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How TV White Spaces can bring broadband to all
By: John Vassallo, Vice President - EU Affairs
26 June 2011

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Several of the EU’s biggest tech and media companies join together to explore use of TV white spaces spectrum to help meet the fast rising demand for broadband and therefore meet Europe 2020 targets for broadband coverage.

Close to 40 per cent of households in the EU still have no broadband connection, according to European Commission figures published at the end of May. Europe could tap TV white spaces  and other spectrum bands to dramatically improve wireless broadband coverage in rural areas, bolster capacity and fill coverage gaps in urban areas.

Harnessing the TV white spaces in this way could help the EU achieve its objective of bringing broadband to all. Neelie Kroes, vice president of the European Commission responsible for the Digital Agenda, recently called for more coordinated and efficient use of spectrum in the EU to promote the development of innovative technologies and services. Kroes notes: “It is my ambition to get Every European Digital — which means, in the first instance, that all Europeans, 100% of them, should have access to basic broadband by 2013. This is not the only target of the Digital Agenda. But it is perhaps one of the most important.”

Today Microsoft joined other technology and media companies to announce a new trial consortium in Cambridge, England, to show how white spaces spectrum can assist in meeting the increasing demand for bandwidth in the UK. The companies supporting the trial include the BBC, BSkyB, BT, Cambridge Consultants, Microsoft, Neul, Nokia, Samsung, Spectrum Bridge and TTP. Adaptrum and KTS are also providing considerable hardware support.

In the UK, regulator Ofcom is adopting a progressive spectrum policy and is supporting the Cambridge project by, among other things, approving a multiple-site test licence. Using these licences, the consortium will show that TV white spaces can help broadband access services cope with the challenges of connecting small villages and penetrating the thick stone walls of the city’s medieval university. The trial will use the latest cognitive radio technologies, which locate and utilize radio frequencies that would otherwise be unused, to enable devices to connect to the internet making full use of the available TV white space spectrum in the vicinity.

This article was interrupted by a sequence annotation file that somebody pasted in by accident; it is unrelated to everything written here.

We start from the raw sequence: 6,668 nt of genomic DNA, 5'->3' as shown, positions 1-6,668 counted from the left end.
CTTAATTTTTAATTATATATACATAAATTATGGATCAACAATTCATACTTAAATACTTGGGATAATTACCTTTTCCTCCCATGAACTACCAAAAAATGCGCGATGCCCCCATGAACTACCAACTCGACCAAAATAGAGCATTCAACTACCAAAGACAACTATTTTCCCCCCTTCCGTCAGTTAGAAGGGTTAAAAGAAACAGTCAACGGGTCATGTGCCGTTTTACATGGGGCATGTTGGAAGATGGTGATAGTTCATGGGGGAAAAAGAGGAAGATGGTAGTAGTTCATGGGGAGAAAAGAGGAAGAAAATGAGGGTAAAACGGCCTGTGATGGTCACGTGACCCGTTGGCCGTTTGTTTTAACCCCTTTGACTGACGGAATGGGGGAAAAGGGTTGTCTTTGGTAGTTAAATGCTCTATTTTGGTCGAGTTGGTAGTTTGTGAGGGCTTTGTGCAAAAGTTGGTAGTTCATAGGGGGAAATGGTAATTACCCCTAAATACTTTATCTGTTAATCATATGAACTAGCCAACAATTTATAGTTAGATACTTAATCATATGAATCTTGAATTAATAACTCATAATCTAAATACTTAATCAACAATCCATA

Low-cost broadband connectivity can be used to deliver a multitude of innovative services. For example, Neul, one of the startups participating in the Cambridge trial, is involved in “smart metering” technology, enabling sensors and measurement devices to transmit data back to computer servers in real time. This technology can be used to monitor everything from energy usage to traffic levels to the health of crops, helping to realize many socio -economic benefits.

Microsoft and other leading global and European companies are investing their time and their unique expertise in the Cambridge trial because we collectively believe that more efficient use of spectrum, needed to enhance broadband services, has the potential to spur growth, innovation and productivity.
 
As Professor Linda Doyle of Dublin’s Trinity College says in the video below: “If you invest in broadband, you invest in the economy of a country … . We need to take a much more dynamic view, and not limit ourselves, and put rules in place that are open-ended enough to allow for innovation.”

More broadly, it is vital that every country makes best use of scarce natural resources, whether these are deposits of zinc, iron ore or radio spectrum. With that in mind, regulators in the EU, and other parts of the world, will be interested in the outcome of the Cambridge trial, and the subsequent actions of Ofcom.

Read more about the Cambridge White Spaces Trial research project here.

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